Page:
Re-Imagining narrative writing and assessment: SEA funded research
SEA is so pleased to announce the publication in the Australian Journal of Language and Literacy of an SEA funded research project.
‘Reimagining narrative writing and assessment: a post-NAPLAN craft based rubric for creative writing’ (Carey et al., 2022) is an article based on research which evaluated the use of an assessment rubric in Year 9 Steiner school students based on craft-based approaches to imaginative writing. This rubric was compared with the function and form criteria of the NAPLAN rubric.
The study showed that assessment of creatively written texts can be assessed with a high degree of validity and reliability when the narrative form is taught with an integrated craft-based approach. This was a key aim of the 10-week program – Approaching Literacy Through Narrative and Creative Writing – based on a synthesis of Steiner pedagogies, performative approaches to creative writing and 8 Ways Learning.
This is significant research. Since NAPLAN commenced in 2008, there has been little or no improvement in young people’s writing skills. It is common for politicians to blame teachers and schools for this situation, but the authors conclude that it is the NAPLAN test itself that is influencing teaching and learning, resulting in an approach to teaching narrative writing which is ‘narrow and reductive and does not assist students to use their imaginations to become innovative creative writers’ (Carey et al.,2022, p. 3).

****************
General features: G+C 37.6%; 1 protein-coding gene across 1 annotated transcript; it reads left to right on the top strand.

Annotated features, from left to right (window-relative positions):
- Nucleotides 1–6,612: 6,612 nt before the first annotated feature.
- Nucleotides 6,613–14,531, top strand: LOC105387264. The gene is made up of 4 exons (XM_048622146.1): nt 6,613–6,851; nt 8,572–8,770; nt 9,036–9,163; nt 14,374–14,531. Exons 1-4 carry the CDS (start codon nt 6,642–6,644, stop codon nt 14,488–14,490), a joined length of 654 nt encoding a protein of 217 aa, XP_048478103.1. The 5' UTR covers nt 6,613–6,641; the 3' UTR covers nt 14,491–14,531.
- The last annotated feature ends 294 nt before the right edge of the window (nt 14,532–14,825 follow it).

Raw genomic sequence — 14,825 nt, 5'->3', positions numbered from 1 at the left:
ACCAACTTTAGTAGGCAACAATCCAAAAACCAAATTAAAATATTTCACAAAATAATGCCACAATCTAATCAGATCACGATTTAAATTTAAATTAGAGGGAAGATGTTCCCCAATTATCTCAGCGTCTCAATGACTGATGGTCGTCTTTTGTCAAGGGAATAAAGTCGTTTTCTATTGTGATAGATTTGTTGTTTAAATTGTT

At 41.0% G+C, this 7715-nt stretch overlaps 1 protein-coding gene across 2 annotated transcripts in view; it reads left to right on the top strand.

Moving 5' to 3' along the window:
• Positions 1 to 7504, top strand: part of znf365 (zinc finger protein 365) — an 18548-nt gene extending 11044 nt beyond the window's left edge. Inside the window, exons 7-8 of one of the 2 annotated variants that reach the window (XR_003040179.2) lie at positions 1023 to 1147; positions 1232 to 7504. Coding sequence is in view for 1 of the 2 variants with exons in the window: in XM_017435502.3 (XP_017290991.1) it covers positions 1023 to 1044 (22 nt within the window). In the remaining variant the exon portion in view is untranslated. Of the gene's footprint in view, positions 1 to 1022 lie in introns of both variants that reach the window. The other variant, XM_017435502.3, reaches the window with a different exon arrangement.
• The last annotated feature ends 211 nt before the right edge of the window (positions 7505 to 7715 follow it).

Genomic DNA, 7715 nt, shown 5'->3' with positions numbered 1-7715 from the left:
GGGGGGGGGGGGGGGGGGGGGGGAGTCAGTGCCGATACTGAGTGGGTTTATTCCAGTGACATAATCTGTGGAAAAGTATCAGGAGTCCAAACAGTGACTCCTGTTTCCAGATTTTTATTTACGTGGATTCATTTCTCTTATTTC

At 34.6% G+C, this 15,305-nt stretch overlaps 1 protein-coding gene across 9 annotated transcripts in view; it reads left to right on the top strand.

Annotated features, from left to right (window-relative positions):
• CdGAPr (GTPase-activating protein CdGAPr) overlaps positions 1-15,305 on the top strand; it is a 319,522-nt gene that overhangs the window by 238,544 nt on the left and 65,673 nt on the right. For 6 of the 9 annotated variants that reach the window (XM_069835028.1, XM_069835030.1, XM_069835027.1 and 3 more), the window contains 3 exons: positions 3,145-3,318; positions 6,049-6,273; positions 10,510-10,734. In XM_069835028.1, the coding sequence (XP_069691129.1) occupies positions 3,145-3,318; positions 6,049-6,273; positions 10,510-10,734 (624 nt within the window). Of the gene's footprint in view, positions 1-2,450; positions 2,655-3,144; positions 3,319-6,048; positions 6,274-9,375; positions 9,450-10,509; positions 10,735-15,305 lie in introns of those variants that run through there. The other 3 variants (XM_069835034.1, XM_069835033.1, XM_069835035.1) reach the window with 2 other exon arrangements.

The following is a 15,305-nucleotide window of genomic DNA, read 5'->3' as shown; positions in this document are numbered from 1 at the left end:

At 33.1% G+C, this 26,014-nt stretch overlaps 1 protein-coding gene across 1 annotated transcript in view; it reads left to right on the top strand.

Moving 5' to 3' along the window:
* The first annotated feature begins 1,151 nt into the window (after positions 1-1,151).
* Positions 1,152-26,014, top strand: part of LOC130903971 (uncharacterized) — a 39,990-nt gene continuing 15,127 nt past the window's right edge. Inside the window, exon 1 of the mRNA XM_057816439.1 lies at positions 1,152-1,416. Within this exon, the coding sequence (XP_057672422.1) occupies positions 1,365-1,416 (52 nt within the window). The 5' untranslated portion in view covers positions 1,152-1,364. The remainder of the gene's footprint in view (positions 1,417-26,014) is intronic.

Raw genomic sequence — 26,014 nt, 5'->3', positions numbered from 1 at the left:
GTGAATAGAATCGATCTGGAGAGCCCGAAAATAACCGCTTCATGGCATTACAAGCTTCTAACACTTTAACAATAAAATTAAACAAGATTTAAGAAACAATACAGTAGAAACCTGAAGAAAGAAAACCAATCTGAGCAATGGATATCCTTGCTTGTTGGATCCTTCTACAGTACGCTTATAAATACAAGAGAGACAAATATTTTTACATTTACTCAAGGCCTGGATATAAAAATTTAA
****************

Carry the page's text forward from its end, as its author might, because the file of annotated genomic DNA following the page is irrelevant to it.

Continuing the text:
Students need to see themselves as writers. They need to feel deeply engaged with the writing process. The NAPLAN rubric, however, with its form and function focussed criteria, punishes students who show experimentation with form and types of story-telling. Such experimentation is vital as it develops imaginative capacities as well as the associated forms and conventions of writing. ‘Learning to write well for any purpose and in any context ultimately depends on the writer’s imaginative capacity and the writer’s ability to control and craft these imaginings into words’ (Carey et al.,2022).
It is more important than ever for students to write artfully in diverse contexts and subject disciplines (Carey et al., 2022). As the 10-week program demonstrated, these craft-based skills can be taught and assessed with a high degree of validity and reliability. This research has highlighted the need for educators to continue to openly question the current focus on high stakes NAPLAN testing as it may be contributing to ‘falling standards’ in writing rather than supporting ongoing improvement.
Carey, M., Davidow, S., & Williams, P. (2022). Re-imagining narrative writing and assessment: a post-NAPLAN craft-based rubric for creative writing. The Australian Journal of Language and Literacy. https://doi.org/10.1007/s44020-022-00004-4Apr 2022